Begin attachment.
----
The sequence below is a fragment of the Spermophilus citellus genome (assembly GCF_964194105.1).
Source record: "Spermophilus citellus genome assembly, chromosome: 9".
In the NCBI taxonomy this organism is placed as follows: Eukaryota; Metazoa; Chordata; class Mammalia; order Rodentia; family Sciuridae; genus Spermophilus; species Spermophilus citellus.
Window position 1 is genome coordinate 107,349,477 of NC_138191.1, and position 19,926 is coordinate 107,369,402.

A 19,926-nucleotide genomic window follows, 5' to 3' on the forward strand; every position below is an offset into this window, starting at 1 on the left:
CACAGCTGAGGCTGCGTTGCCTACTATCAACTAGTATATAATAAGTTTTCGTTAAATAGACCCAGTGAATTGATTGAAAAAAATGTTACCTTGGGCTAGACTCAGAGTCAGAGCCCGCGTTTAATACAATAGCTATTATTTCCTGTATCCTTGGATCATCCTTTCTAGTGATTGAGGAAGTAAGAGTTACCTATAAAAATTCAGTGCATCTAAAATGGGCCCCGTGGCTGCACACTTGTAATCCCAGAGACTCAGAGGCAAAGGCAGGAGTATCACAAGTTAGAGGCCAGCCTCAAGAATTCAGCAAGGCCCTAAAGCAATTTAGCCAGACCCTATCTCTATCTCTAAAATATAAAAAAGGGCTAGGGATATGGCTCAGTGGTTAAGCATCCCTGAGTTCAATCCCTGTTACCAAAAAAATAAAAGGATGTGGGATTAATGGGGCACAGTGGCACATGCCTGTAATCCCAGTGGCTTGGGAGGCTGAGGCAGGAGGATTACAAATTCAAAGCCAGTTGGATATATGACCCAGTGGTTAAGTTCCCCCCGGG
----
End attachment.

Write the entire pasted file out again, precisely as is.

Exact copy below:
The sequence below is a fragment of the Spermophilus citellus genome (assembly GCF_964194105.1).
Source record: "Spermophilus citellus genome assembly, chromosome: 9".
In the NCBI taxonomy this organism is placed as follows: Eukaryota; Metazoa; Chordata; class Mammalia; order Rodentia; family Sciuridae; genus Spermophilus; species Spermophilus citellus.
Window position 1 is genome coordinate 107,349,477 of NC_138191.1, and position 19,926 is coordinate 107,369,402.

A 19,926-nucleotide genomic window follows, 5' to 3' on the forward strand; every position below is an offset into this window, starting at 1 on the left:
CACAGCTGAGGCTGCGTTGCCTACTATCAACTAGTATATAATAAGTTTTCGTTAAATAGACCCAGTGAATTGATTGAAAAAAATGTTACCTTGGGCTAGACTCAGAGTCAGAGCCCGCGTTTAATACAATAGCTATTATTTCCTGTATCCTTGGATCATCCTTTCTAGTGATTGAGGAAGTAAGAGTTACCTATAAAAATTCAGTGCATCTAAAATGGGCCCCGTGGCTGCACACTTGTAATCCCAGAGACTCAGAGGCAAAGGCAGGAGTATCACAAGTTAGAGGCCAGCCTCAAGAATTCAGCAAGGCCCTAAAGCAATTTAGCCAGACCCTATCTCTATCTCTAAAATATAAAAAAGGGCTAGGGATATGGCTCAGTGGTTAAGCATCCCTGAGTTCAATCCCTGTTACCAAAAAAATAAAAGGATGTGGGATTAATGGGGCACAGTGGCACATGCCTGTAATCCCAGTGGCTTGGGAGGCTGAGGCAGGAGGATTACAAATTCAAAGCCAGTTGGATATATGACCCAGTGGTTAAGTTCCCCCCGGG